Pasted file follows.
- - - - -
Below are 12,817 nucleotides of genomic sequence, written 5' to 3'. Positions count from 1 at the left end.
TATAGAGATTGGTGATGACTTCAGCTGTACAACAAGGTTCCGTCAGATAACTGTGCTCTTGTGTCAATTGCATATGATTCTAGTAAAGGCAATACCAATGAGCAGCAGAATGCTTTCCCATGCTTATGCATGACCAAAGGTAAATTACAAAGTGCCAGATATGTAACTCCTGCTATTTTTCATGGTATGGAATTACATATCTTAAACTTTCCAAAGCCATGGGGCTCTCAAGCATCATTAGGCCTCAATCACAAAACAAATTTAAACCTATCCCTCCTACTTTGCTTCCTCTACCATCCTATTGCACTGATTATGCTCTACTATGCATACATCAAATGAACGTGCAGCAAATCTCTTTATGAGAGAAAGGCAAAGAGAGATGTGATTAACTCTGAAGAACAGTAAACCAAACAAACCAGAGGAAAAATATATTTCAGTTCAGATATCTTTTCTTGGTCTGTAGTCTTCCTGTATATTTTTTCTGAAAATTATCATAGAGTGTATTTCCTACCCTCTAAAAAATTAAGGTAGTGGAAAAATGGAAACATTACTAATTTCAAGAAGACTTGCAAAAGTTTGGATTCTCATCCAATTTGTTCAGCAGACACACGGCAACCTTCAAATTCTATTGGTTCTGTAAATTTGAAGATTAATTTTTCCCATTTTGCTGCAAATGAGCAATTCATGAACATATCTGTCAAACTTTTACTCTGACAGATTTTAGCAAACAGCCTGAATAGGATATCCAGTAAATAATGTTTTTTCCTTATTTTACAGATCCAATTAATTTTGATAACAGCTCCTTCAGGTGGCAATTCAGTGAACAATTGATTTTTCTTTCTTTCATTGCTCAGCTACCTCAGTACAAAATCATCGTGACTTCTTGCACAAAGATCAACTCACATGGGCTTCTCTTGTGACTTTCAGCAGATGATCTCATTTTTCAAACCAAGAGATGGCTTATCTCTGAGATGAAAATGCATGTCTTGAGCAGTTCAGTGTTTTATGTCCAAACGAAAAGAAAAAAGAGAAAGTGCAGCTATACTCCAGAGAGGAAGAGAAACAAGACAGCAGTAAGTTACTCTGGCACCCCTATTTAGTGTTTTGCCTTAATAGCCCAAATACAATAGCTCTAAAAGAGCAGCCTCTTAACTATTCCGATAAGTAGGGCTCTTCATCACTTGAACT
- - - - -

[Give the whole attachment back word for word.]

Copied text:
Below are 12,817 nucleotides of genomic sequence, written 5' to 3'. Positions count from 1 at the left end.
TATAGAGATTGGTGATGACTTCAGCTGTACAACAAGGTTCCGTCAGATAACTGTGCTCTTGTGTCAATTGCATATGATTCTAGTAAAGGCAATACCAATGAGCAGCAGAATGCTTTCCCATGCTTATGCATGACCAAAGGTAAATTACAAAGTGCCAGATATGTAACTCCTGCTATTTTTCATGGTATGGAATTACATATCTTAAACTTTCCAAAGCCATGGGGCTCTCAAGCATCATTAGGCCTCAATCACAAAACAAATTTAAACCTATCCCTCCTACTTTGCTTCCTCTACCATCCTATTGCACTGATTATGCTCTACTATGCATACATCAAATGAACGTGCAGCAAATCTCTTTATGAGAGAAAGGCAAAGAGAGATGTGATTAACTCTGAAGAACAGTAAACCAAACAAACCAGAGGAAAAATATATTTCAGTTCAGATATCTTTTCTTGGTCTGTAGTCTTCCTGTATATTTTTTCTGAAAATTATCATAGAGTGTATTTCCTACCCTCTAAAAAATTAAGGTAGTGGAAAAATGGAAACATTACTAATTTCAAGAAGACTTGCAAAAGTTTGGATTCTCATCCAATTTGTTCAGCAGACACACGGCAACCTTCAAATTCTATTGGTTCTGTAAATTTGAAGATTAATTTTTCCCATTTTGCTGCAAATGAGCAATTCATGAACATATCTGTCAAACTTTTACTCTGACAGATTTTAGCAAACAGCCTGAATAGGATATCCAGTAAATAATGTTTTTTCCTTATTTTACAGATCCAATTAATTTTGATAACAGCTCCTTCAGGTGGCAATTCAGTGAACAATTGATTTTTCTTTCTTTCATTGCTCAGCTACCTCAGTACAAAATCATCGTGACTTCTTGCACAAAGATCAACTCACATGGGCTTCTCTTGTGACTTTCAGCAGATGATCTCATTTTTCAAACCAAGAGATGGCTTATCTCTGAGATGAAAATGCATGTCTTGAGCAGTTCAGTGTTTTATGTCCAAACGAAAAGAAAAAAGAGAAAGTGCAGCTATACTCCAGAGAGGAAGAGAAACAAGACAGCAGTAAGTTACTCTGGCACCCCTATTTAGTGTTTTGCCTTAATAGCCCAAATACAATAGCTCTAAAAGAGCAGCCTCTTAACTATTCCGATAAGTAGGGCTCTTCATCACTTGAACT